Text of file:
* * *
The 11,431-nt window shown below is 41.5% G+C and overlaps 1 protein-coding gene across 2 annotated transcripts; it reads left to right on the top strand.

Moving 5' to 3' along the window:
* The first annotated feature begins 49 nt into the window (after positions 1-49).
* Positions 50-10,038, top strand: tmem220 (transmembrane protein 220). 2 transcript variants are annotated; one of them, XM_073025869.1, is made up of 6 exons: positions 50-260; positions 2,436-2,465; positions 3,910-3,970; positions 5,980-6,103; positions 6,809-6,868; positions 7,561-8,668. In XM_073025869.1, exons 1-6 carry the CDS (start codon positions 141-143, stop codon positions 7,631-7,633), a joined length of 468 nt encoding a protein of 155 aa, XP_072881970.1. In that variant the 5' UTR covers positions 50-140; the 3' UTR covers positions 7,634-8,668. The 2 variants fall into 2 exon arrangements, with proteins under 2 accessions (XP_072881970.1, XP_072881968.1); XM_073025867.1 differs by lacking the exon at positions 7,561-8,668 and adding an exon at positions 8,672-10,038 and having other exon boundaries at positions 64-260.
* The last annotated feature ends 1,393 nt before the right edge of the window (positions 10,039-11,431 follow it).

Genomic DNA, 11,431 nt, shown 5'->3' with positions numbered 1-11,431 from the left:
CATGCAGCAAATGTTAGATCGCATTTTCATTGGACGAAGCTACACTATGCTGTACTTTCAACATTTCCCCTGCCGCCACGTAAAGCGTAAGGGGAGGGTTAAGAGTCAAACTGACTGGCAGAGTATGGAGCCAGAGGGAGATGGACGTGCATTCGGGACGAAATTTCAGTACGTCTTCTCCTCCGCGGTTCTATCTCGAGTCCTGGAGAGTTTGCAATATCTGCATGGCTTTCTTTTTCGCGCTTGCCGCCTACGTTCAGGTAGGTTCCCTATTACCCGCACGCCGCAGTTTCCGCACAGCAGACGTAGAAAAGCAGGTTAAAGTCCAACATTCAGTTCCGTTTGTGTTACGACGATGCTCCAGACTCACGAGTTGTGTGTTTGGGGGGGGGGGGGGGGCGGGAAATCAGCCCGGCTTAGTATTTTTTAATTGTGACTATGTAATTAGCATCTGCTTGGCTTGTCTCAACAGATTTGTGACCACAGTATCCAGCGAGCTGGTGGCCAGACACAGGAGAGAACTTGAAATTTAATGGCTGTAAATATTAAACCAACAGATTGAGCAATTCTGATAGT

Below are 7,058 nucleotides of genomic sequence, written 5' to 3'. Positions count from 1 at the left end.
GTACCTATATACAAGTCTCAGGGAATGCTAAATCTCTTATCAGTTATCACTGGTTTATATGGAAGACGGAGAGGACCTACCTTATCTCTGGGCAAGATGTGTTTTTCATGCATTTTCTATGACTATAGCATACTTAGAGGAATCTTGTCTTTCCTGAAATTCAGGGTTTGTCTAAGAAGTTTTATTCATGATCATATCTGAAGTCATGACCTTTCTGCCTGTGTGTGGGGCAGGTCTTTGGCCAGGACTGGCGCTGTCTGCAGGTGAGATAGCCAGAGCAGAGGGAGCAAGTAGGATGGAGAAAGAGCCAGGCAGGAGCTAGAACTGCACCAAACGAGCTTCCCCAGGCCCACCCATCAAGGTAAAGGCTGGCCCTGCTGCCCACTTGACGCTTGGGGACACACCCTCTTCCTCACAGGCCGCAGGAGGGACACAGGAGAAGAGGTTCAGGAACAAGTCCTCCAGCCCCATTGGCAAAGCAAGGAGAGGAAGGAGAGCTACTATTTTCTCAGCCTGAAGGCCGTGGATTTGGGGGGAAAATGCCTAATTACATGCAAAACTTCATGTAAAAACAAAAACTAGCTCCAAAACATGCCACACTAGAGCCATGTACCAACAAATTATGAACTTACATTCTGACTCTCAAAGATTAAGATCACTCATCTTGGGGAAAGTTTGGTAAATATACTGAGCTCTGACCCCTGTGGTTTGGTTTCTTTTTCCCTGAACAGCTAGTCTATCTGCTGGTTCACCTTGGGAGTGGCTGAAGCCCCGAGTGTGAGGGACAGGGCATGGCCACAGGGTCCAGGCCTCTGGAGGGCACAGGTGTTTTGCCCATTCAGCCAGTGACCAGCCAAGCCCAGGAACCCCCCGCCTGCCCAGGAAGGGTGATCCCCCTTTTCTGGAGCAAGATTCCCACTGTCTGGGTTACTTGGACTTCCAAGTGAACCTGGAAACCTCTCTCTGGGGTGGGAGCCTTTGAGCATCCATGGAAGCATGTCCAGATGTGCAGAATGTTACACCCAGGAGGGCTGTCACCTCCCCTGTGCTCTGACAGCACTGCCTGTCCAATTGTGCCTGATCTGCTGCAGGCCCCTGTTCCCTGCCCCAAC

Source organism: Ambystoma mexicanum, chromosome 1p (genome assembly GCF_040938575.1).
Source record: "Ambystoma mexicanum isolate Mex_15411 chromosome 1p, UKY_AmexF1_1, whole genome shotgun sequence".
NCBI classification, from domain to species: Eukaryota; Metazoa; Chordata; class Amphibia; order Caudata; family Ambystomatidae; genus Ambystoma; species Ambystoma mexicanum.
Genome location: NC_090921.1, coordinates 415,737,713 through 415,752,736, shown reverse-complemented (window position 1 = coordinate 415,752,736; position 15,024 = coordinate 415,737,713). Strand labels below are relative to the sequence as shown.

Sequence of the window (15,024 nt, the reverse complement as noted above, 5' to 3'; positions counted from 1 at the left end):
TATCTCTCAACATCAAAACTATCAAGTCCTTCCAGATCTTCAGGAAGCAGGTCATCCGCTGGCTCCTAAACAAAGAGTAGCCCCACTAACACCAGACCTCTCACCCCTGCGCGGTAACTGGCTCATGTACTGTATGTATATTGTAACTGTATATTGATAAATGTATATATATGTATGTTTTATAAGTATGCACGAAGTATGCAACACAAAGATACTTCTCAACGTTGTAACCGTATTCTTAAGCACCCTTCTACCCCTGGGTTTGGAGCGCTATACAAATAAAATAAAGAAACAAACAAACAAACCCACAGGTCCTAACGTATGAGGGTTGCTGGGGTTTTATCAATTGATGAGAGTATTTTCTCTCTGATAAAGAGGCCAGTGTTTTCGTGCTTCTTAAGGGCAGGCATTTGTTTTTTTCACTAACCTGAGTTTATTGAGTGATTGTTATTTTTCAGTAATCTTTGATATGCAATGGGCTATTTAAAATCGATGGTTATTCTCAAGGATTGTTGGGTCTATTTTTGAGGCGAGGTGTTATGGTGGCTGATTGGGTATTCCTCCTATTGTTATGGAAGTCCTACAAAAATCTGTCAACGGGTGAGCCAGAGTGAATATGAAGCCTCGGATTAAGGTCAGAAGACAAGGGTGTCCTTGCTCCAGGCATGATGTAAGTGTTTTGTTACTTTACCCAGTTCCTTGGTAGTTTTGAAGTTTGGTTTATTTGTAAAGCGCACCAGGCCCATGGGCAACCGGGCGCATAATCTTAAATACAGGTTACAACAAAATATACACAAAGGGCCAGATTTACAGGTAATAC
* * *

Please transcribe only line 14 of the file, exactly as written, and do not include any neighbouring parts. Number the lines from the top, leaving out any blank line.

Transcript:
Sequence of the window (15,024 nt, the reverse complement as noted above, 5' to 3'; positions counted from 1 at the left end):